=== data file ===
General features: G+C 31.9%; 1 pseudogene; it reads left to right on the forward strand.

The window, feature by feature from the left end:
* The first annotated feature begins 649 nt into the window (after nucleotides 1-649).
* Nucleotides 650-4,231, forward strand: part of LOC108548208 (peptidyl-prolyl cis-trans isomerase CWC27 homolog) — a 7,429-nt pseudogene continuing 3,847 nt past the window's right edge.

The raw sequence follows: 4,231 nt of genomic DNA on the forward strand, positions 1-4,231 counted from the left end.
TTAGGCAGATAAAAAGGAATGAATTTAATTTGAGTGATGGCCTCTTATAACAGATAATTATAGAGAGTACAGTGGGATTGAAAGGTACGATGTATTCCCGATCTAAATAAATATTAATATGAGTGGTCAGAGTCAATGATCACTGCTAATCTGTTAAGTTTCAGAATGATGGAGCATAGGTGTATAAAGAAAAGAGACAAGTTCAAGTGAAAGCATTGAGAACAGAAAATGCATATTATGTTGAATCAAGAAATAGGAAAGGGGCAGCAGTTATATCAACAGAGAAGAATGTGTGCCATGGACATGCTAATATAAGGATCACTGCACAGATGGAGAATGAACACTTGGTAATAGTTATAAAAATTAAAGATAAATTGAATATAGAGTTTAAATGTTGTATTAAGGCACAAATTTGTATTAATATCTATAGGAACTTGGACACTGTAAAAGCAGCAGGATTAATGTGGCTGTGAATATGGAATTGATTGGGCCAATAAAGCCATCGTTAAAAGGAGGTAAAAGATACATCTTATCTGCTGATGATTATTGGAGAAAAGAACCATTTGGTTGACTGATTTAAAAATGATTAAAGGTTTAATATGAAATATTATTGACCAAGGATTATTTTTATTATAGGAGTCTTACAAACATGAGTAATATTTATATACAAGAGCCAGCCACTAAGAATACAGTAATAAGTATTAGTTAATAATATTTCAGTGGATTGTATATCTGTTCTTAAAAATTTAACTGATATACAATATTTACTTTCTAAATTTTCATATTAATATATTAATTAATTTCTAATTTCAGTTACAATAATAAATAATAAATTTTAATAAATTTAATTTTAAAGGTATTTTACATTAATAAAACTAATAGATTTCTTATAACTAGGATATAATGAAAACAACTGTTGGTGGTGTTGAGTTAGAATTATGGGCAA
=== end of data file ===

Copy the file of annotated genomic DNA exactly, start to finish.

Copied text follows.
General features: G+C 31.9%; 1 pseudogene; it reads left to right on the forward strand.

The window, feature by feature from the left end:
* The first annotated feature begins 649 nt into the window (after nucleotides 1-649).
* Nucleotides 650-4,231, forward strand: part of LOC108548208 (peptidyl-prolyl cis-trans isomerase CWC27 homolog) — a 7,429-nt pseudogene continuing 3,847 nt past the window's right edge.

The raw sequence follows: 4,231 nt of genomic DNA on the forward strand, positions 1-4,231 counted from the left end.
TTAGGCAGATAAAAAGGAATGAATTTAATTTGAGTGATGGCCTCTTATAACAGATAATTATAGAGAGTACAGTGGGATTGAAAGGTACGATGTATTCCCGATCTAAATAAATATTAATATGAGTGGTCAGAGTCAATGATCACTGCTAATCTGTTAAGTTTCAGAATGATGGAGCATAGGTGTATAAAGAAAAGAGACAAGTTCAAGTGAAAGCATTGAGAACAGAAAATGCATATTATGTTGAATCAAGAAATAGGAAAGGGGCAGCAGTTATATCAACAGAGAAGAATGTGTGCCATGGACATGCTAATATAAGGATCACTGCACAGATGGAGAATGAACACTTGGTAATAGTTATAAAAATTAAAGATAAATTGAATATAGAGTTTAAATGTTGTATTAAGGCACAAATTTGTATTAATATCTATAGGAACTTGGACACTGTAAAAGCAGCAGGATTAATGTGGCTGTGAATATGGAATTGATTGGGCCAATAAAGCCATCGTTAAAAGGAGGTAAAAGATACATCTTATCTGCTGATGATTATTGGAGAAAAGAACCATTTGGTTGACTGATTTAAAAATGATTAAAGGTTTAATATGAAATATTATTGACCAAGGATTATTTTTATTATAGGAGTCTTACAAACATGAGTAATATTTATATACAAGAGCCAGCCACTAAGAATACAGTAATAAGTATTAGTTAATAATATTTCAGTGGATTGTATATCTGTTCTTAAAAATTTAACTGATATACAATATTTACTTTCTAAATTTTCATATTAATATATTAATTAATTTCTAATTTCAGTTACAATAATAAATAATAAATTTTAATAAATTTAATTTTAAAGGTATTTTACATTAATAAAACTAATAGATTTCTTATAACTAGGATATAATGAAAACAACTGTTGGTGGTGTTGAGTTAGAATTATGGGCAA